Wetlands in Australia's wet-dry tropics
Max Finlayson & Abbie Spiers
About the note
About one quarter of the world's tropical land mass is classified as wet-dry. The wet-dry tropics are characterised by two broad seasons-a cool/warm dry season and a warm, humid wet season. The climate is strongly seasonal and most rainfall occurs over just 3 months of the year. Australia's wet-dry tropics extend across the north of the continent and south-east along part of the Great Dividing Range. The wet seasons are spectacular, with dramatic lightning displays, extensive flooding and lush vegetation growth. There is a high risk of cyclones along the coast at this time of year. It is a time for many animals to breed, including crocodiles, fish, water birds and frogs. In the dry season that follows, many floodplains and waterholes dry up and annual burning begins in the savanna woodlands. The few permanent creeks, rivers and billabongs become important refuge areas for many animals in these warm, dry months.
Rivers, billabongs, seasonally-flowing streams and floodplains are wetlands. So are mangrove forests, coastal salt flats and man-made dams or sewage ponds. The Ramsar Convention for Internationally Important Wetlands defines wetlands as 'areas of marsh, fen, peatland or water, whether natural or artificial, permanent or temporary, with water that is static or flowing, brackish or salt, including areas of marine water the depth of which does not exceed six metres'. With such a broad definition the wet-dry tropics are literally awash with wetlands!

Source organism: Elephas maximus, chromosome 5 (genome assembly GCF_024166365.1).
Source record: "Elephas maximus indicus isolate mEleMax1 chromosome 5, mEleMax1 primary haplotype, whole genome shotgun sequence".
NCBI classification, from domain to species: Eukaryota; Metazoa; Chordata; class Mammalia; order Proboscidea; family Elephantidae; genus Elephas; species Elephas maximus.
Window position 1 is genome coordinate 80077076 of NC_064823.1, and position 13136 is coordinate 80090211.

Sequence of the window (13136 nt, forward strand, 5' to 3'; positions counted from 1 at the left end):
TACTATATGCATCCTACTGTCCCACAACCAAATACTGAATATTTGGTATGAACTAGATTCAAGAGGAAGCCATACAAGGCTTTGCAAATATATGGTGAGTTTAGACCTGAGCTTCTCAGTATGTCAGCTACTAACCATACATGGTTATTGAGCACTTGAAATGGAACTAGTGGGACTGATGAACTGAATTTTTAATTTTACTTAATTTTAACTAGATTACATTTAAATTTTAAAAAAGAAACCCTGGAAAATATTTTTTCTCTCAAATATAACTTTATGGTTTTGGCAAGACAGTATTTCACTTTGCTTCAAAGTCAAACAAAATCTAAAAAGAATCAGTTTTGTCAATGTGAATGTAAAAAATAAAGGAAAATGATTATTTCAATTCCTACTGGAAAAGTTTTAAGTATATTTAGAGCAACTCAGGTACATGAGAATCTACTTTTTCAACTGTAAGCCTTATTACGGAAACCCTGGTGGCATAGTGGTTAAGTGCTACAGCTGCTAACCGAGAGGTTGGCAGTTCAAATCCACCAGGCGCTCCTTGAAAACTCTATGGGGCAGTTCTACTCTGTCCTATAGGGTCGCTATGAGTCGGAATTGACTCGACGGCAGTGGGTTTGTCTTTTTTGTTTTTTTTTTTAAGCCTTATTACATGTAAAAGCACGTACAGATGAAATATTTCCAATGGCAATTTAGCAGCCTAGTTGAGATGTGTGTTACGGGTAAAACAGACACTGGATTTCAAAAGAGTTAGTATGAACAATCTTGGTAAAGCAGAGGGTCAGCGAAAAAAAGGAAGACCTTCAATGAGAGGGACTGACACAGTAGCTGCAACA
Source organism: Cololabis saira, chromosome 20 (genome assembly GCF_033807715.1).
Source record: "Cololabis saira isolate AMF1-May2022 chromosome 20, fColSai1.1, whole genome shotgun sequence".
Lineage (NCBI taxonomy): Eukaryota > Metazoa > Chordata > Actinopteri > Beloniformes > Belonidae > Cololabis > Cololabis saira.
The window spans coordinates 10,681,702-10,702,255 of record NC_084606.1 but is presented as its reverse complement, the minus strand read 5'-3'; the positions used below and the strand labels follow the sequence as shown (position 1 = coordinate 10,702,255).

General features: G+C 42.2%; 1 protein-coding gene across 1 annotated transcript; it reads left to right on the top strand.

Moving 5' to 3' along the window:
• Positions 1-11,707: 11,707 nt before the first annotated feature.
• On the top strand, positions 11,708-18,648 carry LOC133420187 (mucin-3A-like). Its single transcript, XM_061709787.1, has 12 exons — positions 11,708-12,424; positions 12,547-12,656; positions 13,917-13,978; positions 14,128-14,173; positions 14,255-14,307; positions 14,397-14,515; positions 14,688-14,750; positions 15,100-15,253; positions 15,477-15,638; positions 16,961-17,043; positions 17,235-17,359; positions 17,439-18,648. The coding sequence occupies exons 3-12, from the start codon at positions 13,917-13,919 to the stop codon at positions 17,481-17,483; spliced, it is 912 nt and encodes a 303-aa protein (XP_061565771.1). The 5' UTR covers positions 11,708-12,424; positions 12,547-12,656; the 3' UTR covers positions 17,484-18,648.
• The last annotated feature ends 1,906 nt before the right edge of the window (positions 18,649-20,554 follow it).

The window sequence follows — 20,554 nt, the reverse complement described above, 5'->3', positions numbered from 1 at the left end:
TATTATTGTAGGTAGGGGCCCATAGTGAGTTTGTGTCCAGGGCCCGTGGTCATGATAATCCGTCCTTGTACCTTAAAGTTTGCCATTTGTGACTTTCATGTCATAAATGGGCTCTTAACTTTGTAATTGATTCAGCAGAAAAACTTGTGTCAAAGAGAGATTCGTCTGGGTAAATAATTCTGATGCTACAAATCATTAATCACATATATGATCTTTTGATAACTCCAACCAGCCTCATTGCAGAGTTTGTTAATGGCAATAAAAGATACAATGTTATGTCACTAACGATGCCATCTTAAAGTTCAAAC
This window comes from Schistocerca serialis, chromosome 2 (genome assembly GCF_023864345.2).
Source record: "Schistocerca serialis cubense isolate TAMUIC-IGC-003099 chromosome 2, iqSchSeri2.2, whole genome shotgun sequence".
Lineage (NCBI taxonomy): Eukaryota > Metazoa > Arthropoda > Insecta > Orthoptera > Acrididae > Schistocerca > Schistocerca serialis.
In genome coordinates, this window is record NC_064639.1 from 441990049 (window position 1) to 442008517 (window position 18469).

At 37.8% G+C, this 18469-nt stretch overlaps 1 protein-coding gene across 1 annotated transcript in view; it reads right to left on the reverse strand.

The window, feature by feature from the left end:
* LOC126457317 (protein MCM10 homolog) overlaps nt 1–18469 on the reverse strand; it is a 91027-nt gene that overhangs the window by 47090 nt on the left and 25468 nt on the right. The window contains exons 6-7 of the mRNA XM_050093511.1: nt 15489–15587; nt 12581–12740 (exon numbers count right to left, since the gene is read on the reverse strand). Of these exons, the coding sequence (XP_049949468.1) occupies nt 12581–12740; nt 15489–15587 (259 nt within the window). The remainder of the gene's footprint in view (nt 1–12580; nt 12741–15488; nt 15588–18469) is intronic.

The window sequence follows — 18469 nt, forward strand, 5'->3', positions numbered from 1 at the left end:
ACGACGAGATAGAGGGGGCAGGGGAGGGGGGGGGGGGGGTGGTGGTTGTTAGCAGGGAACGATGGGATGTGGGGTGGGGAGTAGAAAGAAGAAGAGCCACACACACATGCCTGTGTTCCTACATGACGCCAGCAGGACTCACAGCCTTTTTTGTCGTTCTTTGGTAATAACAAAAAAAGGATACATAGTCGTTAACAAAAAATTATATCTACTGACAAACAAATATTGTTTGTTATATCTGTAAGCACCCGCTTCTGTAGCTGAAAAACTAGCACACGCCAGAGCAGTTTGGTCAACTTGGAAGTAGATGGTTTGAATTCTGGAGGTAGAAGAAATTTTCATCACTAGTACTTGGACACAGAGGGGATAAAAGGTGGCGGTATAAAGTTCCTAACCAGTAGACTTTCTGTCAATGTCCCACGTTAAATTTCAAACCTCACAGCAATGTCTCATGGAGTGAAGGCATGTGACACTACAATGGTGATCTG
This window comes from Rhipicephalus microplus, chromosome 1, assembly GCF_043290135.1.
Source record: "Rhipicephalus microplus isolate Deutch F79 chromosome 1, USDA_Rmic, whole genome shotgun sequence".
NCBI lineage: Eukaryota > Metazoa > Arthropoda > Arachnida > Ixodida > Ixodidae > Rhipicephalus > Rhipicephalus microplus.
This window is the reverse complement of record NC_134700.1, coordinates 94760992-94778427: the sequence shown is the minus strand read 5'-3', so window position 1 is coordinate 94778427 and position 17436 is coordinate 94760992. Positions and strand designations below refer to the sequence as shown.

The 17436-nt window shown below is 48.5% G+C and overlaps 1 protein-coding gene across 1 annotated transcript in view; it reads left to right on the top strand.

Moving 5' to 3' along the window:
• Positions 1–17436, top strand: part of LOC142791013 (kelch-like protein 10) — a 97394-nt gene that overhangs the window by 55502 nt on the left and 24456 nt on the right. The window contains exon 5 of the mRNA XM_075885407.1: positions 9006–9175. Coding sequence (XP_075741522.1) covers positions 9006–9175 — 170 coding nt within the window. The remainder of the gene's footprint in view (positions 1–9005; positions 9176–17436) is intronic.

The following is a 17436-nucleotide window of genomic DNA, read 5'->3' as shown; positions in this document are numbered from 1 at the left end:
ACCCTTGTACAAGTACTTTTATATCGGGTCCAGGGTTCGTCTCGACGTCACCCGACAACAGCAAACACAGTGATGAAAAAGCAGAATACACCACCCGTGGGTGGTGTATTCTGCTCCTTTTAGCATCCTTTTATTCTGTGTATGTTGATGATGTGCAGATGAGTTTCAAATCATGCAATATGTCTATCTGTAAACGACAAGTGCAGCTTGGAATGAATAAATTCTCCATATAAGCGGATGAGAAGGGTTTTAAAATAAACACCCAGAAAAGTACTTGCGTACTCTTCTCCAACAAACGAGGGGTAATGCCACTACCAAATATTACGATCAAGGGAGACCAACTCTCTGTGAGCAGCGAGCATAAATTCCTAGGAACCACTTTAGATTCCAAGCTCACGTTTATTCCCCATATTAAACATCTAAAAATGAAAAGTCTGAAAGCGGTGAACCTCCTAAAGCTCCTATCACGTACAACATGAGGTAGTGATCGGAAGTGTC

eriss includes this broad spectrum of wetland habitats in its research program. In this program we aim to provide information that can be used to protect and manage wetlands on a catchment basis.
Wetland habitats in the wet-dry tropics include: escarpment streams,· flood basins and plains, waterfalls and plunge pools, estuaries and seagrass beds, lowland permanent or seasonally-flowing streams, tidal reaches of streams, permanent billabongs or lagoons, mangroves and salt flats.